PLoS ONE 01/2013; 8(7):e69004. · 3.73 Impact Factor
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    ABSTRACT: Patients with MCPH (autosomal recessive primary microcephaly) exhibit impaired brain development, presumably due to the compromised function of neuronal progenitors. Seven MCPH loci have been identified, including one that encodes centrosome protein 4.1 associated protein (CPAP; also known as centromere protein J, CENPJ). CPAP is a large coiled-coil protein enriched at the centrosome, a structure that comprises two centrioles and surrounding pericentriolar material (PCM). CPAP depletion impairs centriole formation, whereas CPAP overexpression results in overly long centrioles. The mechanisms by which CPAP MCPH patient mutations affect brain development are not clear. Here, we identify CPAP protein domains crucial for its centriolar localization, as well as for the elongation and the formation of centrioles. Furthermore, we demonstrate that conditions that resemble CPAP MCPH patient mutations compromise centriole formation in tissue culture cells. Using adhesive micropatterns, we reveal that such defects correlate with a randomization of spindle position. Moreover, we demonstrate that the MCPH protein SCL/TAL1 interrupting locus (STIL) is also essential for centriole formation and for proper spindle position. Our findings are compatible with the notion that mutations in CPAP and STIL cause MCPH because of aberrant spindle positioning in progenitor cells during brain development.
    Journal of Cell Science 11/2011; 124(Pt 22):3884-93. · 5.88 Impact Factor
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    ABSTRACT: Deregulated centrosome duplication can result in genetic instability and contribute to tumorigenesis. Here, we show that centrosome duplication is regulated by the activity of an E3-ubiquitin ligase that employs the F-box protein FBXW5 (ref. 3) as its targeting subunit. Depletion of endogenous FBXW5 or overexpression of an F-box-deleted mutant version results in centrosome overduplication and formation of multipolar spindles. We identify the centriolar protein HsSAS-6 (refs 4,5) as a critical substrate of the SCF-FBXW5 complex. FBXW5 binds HsSAS-6 and promotes its ubiquitylation in vivo. The activity of SCF-FBXW5 is in turn negatively regulated by Polo-like kinase 4 (PLK4), which phosphorylates FBXW5 at Ser 151 to suppress its ability to ubiquitylate HsSAS-6. FBXW5 is a cell-cycle-regulated protein with expression levels peaking at the G1/S transition. We show that FBXW5 levels are controlled by the anaphase-promoting (APC/C) complex, which targets FBXW5 for degradation during mitosis and G1, thereby helping to reset the centrosome duplication machinery. In summary, we show that a cell-cycle-regulated SCF complex is regulated by the kinase PLK4, and that this in turn restricts centrosome re-duplication through degradation of the centriolar protein HsSAS-6.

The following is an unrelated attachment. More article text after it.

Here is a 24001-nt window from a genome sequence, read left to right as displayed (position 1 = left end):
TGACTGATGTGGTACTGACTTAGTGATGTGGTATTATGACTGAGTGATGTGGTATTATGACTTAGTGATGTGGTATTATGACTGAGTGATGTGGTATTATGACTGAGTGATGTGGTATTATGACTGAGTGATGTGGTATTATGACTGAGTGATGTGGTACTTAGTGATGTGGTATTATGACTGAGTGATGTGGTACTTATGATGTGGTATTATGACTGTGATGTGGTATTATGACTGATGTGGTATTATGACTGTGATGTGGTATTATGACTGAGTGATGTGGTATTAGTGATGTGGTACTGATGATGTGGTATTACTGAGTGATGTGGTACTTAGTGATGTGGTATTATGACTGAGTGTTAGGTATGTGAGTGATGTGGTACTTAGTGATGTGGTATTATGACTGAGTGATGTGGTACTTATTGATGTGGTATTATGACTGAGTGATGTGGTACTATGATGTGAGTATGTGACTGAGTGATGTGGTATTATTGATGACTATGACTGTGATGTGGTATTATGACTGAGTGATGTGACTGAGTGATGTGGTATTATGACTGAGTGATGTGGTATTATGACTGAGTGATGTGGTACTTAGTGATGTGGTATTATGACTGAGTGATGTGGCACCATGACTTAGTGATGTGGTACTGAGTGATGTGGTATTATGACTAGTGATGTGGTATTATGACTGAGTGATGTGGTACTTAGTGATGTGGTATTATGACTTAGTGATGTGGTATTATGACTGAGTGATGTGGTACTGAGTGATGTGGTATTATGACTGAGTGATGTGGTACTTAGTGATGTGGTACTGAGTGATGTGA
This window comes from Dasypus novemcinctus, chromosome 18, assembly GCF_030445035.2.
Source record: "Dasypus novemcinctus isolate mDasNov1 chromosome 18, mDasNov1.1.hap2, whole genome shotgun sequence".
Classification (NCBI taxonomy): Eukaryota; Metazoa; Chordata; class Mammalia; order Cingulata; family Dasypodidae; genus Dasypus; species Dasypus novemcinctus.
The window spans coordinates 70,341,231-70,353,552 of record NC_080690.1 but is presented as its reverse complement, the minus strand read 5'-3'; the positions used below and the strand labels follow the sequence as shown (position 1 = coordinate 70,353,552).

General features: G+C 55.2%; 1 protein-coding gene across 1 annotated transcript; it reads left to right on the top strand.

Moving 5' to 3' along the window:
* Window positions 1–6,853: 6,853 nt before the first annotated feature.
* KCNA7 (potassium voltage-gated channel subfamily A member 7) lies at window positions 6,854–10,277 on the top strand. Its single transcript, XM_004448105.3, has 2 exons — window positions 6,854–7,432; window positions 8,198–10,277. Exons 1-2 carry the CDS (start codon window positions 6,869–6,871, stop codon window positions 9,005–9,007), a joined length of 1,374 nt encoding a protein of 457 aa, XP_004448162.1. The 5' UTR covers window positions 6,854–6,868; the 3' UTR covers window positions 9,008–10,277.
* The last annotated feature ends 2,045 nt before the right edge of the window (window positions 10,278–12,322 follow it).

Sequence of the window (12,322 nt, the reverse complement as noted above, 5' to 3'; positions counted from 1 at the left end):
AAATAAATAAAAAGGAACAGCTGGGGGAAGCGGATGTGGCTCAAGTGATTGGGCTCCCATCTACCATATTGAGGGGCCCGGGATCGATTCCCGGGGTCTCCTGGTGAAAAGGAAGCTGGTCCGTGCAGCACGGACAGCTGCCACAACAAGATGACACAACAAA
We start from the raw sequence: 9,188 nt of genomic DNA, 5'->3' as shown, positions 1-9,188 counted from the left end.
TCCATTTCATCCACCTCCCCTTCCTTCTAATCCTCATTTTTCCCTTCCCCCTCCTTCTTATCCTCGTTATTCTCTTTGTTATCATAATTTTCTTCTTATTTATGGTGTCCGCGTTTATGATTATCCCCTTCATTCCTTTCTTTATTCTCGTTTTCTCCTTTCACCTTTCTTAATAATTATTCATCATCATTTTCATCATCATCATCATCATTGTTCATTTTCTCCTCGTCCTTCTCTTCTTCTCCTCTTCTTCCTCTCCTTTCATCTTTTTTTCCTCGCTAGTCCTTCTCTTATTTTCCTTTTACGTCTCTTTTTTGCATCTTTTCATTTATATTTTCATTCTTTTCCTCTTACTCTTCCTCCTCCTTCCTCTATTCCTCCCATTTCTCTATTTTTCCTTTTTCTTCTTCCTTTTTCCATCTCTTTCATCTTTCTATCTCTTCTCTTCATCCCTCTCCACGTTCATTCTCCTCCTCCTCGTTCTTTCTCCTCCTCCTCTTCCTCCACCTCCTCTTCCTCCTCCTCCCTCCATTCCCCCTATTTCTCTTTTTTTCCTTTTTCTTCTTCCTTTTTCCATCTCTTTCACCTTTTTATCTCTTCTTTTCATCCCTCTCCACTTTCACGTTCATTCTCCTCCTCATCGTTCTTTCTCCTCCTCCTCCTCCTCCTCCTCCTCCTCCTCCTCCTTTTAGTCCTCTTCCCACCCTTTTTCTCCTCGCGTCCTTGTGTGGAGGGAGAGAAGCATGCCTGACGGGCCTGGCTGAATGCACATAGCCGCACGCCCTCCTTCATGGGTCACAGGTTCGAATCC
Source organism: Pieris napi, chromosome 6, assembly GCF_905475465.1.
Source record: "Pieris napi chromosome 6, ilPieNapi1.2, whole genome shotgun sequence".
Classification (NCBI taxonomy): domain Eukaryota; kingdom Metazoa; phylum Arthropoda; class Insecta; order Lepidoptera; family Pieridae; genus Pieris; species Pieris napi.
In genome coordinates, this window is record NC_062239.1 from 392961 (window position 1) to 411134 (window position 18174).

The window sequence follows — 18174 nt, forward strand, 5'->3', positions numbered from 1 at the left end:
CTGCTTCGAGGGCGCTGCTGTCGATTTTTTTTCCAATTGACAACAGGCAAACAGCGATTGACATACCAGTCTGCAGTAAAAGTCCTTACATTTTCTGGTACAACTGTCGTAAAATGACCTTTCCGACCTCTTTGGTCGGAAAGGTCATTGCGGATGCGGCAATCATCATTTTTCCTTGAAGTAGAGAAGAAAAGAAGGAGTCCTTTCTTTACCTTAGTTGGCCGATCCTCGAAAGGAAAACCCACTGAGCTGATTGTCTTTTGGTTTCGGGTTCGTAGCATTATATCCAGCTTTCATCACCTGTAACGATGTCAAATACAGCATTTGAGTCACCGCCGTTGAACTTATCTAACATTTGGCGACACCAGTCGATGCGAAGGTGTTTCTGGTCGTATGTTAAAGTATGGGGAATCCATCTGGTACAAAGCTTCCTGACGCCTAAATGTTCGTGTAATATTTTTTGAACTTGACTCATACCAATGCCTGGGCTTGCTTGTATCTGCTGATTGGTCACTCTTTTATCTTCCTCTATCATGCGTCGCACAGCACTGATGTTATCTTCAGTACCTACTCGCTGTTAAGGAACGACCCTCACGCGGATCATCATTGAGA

Nature Cell Biology 07/2011; 13(8):1004-9. · 20.76 Impact Factor
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    ABSTRACT: Centrosome duplication occurs once per cell cycle and ensures that the two resulting centrosomes assemble a bipolar mitotic spindle. Centriole formation is fundamental for centrosome duplication. In Caenorhabditis elegans, the evolutionarily conserved proteins SPD-2, ZYG-1, SAS-6, SAS-5, and SAS-4 are essential for centriole formation, but how they function is not fully understood. Here, we demonstrate that Protein Phosphatase 2A (PP2A) is also critical for centriole formation in C. elegans embryos. We find that PP2A subunits genetically and physically interact with the SAS-5/SAS-6 complex. Furthermore, we show that PP2A-mediated dephosphorylation promotes centriolar targeting of SAS-5 and ensures SAS-6 delivery to the site of centriole assembly. We find that PP2A is similarly needed for the presence of HsSAS-6 at centrioles and for centriole formation in human cells. These findings lead us to propose that PP2A-mediated loading of SAS-6 proteins is critical at the onset of centriole formation.